February 20, 2011
In the wording of any written contract, there must be no ambiguity of meaning. To achieve this is critical in three respects:
1. Any words, terms and phrases that could have more than one meaning must be identified and discussed at the outset by the parties to a contract, and then must be clearly defined in the contract itself to the satisfaction of all parties.
2. The court, upon reviewing the contract, must be able to understand the unique and particular meaning of those words, terms and phrases that could have been ambiguous, and concur that the agreed-upon meaning of each makes sense within the greater context of the entire contract and its intended purpose. That is, correct interpretation suggests the necessity that the court not compartmentalize isolated words and phrases to arrive at their meaning; rather, the court will normally examine a contract through the lens of generally accepted business practices and meanings, together with its understanding of the intent behind the contract. Therefore, the contract – and the use specifically of ambiguous terms – should be written taking this into account.
3. The parties to the contract must carefully review it before affixing final signatures, especially seeking to eliminate any possible ambiguities that could arise. Such attention to clarity will have impact not only on the present document and any legal ruling pertaining thereto, but the parties to future agreements will be comfortable making reference to it when designing their own contracts.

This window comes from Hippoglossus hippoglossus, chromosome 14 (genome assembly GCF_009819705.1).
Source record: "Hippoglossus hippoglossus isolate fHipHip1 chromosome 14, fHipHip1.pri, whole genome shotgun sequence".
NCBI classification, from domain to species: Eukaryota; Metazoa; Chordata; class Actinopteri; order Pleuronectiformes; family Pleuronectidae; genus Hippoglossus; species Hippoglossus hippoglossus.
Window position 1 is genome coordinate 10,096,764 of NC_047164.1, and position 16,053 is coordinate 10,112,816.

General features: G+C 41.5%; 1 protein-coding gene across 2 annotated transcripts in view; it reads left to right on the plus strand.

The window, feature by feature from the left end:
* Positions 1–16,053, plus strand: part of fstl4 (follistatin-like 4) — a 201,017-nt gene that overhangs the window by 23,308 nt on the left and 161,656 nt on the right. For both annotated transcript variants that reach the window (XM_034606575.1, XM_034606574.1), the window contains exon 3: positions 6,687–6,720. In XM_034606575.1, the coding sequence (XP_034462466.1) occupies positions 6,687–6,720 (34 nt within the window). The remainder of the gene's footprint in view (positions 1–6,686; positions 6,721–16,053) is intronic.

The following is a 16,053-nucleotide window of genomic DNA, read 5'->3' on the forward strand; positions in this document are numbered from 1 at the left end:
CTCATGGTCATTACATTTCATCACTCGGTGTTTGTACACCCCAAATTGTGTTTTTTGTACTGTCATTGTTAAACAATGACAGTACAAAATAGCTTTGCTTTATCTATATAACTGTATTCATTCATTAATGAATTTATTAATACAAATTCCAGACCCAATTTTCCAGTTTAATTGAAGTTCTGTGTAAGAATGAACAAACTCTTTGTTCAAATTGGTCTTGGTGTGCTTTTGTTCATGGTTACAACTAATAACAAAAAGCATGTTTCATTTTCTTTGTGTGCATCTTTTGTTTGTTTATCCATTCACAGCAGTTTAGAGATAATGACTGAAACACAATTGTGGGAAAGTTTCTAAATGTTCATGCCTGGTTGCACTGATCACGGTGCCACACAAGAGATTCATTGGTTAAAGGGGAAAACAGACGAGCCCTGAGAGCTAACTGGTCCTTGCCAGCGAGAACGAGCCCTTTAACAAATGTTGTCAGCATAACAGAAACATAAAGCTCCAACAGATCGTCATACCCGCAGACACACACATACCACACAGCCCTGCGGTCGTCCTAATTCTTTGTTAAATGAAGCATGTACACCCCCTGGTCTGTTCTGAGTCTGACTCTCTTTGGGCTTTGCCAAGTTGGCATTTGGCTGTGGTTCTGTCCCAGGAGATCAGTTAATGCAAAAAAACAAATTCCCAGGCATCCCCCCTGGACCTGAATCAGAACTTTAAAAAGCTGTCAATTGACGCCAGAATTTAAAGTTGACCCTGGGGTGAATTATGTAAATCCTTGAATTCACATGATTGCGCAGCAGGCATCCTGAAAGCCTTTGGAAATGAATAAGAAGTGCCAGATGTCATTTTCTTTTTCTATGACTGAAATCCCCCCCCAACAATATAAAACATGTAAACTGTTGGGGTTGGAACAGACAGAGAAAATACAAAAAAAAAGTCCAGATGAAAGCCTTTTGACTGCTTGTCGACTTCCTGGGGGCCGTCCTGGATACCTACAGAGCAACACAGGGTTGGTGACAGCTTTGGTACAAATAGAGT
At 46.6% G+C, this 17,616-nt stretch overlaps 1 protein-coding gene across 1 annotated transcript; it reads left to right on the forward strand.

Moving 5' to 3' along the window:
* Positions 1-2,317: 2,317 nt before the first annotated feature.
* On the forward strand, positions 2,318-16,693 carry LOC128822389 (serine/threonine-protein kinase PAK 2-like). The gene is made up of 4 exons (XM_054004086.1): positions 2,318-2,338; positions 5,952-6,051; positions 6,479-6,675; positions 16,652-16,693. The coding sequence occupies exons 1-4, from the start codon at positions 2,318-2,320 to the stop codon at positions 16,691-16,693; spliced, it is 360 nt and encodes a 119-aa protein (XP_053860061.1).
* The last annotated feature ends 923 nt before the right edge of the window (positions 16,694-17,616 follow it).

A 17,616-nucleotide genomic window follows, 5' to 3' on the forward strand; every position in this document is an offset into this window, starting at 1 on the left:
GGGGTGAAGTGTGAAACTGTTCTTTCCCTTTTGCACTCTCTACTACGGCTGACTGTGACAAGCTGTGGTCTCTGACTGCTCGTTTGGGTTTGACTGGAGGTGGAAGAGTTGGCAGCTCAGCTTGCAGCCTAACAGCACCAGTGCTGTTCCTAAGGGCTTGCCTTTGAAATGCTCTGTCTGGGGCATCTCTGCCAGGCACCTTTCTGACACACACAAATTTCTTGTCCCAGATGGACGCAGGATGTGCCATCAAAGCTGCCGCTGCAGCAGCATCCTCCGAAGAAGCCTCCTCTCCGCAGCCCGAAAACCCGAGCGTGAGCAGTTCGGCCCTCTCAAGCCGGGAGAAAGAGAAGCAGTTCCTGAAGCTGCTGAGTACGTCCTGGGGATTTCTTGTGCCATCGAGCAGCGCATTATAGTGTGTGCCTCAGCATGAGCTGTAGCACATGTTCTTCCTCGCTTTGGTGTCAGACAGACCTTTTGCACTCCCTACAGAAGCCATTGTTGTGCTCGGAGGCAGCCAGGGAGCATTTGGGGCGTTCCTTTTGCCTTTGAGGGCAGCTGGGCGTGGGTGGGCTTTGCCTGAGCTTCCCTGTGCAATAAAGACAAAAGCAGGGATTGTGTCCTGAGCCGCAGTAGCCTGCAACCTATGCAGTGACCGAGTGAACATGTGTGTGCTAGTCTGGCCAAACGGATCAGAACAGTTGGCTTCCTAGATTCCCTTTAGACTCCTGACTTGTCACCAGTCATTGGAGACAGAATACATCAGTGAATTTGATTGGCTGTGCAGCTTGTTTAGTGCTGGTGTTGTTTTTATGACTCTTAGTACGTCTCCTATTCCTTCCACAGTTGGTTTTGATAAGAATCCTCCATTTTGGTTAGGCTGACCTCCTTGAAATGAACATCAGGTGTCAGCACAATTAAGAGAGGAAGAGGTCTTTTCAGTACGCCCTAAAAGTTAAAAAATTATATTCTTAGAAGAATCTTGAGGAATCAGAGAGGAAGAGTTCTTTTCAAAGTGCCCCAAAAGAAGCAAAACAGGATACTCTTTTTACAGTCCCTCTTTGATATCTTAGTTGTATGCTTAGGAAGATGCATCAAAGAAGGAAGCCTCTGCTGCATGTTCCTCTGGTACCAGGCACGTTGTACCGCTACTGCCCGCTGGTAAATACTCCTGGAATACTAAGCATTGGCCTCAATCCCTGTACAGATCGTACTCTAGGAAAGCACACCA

January 17, 2011
Interstate 81, a troubled highway: Rigs transport more than legal goods
While I-81 has been importnat to the economies of many Pennsylvania communities, along with the legal commerce is the associated crime that saps police resources and affects the quality of life for those who live near the highway and use it.
High on the list of crimes associated with I-81 is smuggling drugs.
Among the eight principal drug corridors, I-81 is particularly vital to Drug Trafficking Organizations. I-81 is the primary route for DTOs transporting multi-ton quantities of cocaine, heroin, marijuana and methamphetamine from the southwest border to eastern U.S. drug markets, many of the largest drug markets in the country.
CLINK for more at: http://www.publicopiniononline.com/localnews/ci_17116108
January 4, 2011
December 31, 2010
Reports surfaced yesterday that the US National Highway Traffic Safety Administration (NHTSA) is looking to initiate a Notice of Proposed Rulemaking that would require trucks to activate speed limits.
Truckinginfo.com, the Web site for US-based Heavy-Duty Trucking, reported the official announcement will come early in the year. Ontario and Quebec already require the mandatory use of speed limiters.
The Owner-Operators Independent Drivers Association (OOIDA), which actively lobbied against the Canadian speed limiter laws, was quick to condemn the impending proposal.